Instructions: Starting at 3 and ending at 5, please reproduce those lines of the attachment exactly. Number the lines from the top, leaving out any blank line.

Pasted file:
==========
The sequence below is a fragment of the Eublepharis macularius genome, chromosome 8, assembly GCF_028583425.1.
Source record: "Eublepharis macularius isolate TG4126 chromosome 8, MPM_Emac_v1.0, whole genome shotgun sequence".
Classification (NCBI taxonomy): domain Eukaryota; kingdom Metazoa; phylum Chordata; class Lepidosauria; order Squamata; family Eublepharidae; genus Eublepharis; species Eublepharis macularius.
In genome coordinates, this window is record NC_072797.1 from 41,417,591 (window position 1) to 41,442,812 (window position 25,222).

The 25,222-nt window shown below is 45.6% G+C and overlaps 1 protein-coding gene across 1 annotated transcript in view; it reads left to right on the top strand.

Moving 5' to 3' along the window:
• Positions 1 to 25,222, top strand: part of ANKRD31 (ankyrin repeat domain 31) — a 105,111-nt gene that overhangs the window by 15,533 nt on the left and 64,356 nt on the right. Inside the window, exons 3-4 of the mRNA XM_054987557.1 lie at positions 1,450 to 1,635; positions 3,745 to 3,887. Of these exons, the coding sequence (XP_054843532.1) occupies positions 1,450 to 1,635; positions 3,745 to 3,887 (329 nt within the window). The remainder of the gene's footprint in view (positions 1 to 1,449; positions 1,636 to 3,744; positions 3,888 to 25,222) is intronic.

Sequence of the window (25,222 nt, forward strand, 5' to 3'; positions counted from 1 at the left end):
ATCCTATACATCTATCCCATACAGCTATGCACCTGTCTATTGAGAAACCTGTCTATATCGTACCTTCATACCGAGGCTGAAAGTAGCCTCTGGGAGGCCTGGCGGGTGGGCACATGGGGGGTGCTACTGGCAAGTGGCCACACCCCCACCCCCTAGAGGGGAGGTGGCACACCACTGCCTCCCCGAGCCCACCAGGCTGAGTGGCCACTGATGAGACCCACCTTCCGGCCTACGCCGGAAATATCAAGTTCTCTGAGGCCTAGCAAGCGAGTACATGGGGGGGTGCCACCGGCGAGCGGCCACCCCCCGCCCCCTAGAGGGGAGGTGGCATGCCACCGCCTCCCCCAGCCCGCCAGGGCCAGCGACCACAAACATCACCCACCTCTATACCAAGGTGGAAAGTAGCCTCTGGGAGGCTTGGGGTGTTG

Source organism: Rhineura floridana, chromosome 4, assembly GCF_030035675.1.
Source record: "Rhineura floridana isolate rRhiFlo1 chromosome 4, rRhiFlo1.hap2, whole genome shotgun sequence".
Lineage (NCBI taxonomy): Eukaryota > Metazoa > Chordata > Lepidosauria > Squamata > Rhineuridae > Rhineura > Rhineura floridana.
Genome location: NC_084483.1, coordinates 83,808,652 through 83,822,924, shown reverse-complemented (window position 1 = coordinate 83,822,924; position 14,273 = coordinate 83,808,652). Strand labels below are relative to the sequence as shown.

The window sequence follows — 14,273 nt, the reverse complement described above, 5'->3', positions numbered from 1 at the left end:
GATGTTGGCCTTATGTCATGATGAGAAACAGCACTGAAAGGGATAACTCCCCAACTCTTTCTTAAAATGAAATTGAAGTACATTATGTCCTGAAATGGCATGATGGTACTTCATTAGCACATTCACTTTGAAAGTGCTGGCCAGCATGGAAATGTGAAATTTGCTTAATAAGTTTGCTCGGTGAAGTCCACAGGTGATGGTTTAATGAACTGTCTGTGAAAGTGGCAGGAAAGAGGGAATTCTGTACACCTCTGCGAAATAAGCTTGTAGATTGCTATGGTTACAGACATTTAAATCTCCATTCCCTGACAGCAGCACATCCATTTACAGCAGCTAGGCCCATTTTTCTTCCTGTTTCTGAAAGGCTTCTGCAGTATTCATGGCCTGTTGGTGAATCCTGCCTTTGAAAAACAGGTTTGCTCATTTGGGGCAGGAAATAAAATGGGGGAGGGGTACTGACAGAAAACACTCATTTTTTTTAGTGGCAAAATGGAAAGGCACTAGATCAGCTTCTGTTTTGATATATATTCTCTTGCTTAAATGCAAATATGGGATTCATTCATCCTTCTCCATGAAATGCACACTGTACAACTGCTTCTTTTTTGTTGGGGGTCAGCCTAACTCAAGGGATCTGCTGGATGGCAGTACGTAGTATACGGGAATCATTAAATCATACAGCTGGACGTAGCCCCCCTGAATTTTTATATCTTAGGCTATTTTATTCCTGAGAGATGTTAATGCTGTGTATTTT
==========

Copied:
Classification (NCBI taxonomy): domain Eukaryota; kingdom Metazoa; phylum Chordata; class Lepidosauria; order Squamata; family Eublepharidae; genus Eublepharis; species Eublepharis macularius.
In genome coordinates, this window is record NC_072797.1 from 41,417,591 (window position 1) to 41,442,812 (window position 25,222).

The 25,222-nt window shown below is 45.6% G+C and overlaps 1 protein-coding gene across 1 annotated transcript in view; it reads left to right on the top strand.